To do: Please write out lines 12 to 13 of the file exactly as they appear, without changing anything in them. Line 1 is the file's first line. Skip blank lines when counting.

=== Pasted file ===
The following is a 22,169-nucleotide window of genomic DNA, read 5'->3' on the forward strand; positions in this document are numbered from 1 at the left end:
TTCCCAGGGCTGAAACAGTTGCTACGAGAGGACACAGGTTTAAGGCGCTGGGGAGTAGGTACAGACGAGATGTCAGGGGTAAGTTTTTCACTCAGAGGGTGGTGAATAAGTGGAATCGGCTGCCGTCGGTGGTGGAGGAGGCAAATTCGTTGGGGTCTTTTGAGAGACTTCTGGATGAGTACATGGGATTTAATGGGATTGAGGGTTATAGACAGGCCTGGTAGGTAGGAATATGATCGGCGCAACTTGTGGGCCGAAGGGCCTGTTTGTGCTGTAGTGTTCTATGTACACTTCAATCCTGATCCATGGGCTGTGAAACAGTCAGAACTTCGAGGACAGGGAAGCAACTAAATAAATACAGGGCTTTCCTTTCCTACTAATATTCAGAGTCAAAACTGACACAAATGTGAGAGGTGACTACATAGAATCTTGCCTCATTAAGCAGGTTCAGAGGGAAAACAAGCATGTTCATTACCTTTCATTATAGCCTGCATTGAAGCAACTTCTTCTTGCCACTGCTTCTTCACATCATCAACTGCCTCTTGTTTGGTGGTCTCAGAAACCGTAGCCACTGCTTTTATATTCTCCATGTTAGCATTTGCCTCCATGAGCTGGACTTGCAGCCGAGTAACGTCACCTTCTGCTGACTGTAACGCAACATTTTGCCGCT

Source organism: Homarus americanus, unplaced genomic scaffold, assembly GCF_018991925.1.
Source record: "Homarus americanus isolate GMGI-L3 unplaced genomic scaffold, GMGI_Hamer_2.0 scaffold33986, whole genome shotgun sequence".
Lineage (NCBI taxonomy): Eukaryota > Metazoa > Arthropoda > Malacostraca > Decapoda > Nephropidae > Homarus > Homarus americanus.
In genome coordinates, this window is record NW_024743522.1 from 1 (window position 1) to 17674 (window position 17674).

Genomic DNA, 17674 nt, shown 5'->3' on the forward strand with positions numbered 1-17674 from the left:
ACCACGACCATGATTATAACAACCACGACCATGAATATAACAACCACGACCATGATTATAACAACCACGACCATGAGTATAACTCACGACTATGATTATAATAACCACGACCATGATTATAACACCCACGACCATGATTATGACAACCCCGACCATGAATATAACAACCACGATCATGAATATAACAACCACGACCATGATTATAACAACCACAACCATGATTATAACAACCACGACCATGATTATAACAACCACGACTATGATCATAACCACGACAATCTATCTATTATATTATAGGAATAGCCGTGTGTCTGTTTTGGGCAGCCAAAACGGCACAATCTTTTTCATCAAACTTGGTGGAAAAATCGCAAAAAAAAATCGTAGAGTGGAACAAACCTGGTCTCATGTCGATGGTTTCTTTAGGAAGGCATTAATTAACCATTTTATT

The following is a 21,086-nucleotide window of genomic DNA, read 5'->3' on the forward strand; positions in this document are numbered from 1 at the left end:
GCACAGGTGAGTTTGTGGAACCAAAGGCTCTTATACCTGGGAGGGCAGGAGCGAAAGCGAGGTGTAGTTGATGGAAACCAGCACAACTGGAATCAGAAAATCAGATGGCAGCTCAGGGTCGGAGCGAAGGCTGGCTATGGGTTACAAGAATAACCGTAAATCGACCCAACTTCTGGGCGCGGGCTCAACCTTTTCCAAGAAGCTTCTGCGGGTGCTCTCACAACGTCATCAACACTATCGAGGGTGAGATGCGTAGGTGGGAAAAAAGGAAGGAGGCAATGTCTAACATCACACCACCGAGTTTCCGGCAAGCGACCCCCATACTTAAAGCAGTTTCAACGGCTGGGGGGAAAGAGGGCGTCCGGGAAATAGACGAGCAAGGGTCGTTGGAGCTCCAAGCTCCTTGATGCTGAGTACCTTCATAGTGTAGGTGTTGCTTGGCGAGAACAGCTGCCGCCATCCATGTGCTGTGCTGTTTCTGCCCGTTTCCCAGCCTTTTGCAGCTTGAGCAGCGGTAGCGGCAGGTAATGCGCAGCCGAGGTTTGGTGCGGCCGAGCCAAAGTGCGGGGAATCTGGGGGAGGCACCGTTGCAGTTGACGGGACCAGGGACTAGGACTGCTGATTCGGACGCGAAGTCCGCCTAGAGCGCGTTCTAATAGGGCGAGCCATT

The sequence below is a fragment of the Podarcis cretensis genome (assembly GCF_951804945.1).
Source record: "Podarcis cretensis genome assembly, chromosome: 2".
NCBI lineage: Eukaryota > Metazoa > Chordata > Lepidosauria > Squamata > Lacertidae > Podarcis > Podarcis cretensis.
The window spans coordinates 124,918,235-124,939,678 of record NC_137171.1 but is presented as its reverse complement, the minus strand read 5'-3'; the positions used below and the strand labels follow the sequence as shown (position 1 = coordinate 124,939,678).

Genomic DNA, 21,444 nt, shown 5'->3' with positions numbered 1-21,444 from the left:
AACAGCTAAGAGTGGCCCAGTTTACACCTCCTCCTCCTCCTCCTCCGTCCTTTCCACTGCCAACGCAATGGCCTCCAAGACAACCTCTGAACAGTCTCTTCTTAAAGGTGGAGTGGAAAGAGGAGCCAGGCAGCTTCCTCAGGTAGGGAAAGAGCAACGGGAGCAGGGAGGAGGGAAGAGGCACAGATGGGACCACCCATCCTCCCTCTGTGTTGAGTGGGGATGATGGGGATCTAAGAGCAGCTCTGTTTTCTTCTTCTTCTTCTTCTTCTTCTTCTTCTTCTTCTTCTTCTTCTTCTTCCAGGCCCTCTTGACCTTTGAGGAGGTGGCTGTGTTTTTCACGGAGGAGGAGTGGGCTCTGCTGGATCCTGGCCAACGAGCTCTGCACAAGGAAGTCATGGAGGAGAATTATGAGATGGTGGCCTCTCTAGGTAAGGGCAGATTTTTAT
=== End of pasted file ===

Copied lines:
Source record: "Podarcis cretensis genome assembly, chromosome: 2".
NCBI lineage: Eukaryota > Metazoa > Chordata > Lepidosauria > Squamata > Lacertidae > Podarcis > Podarcis cretensis.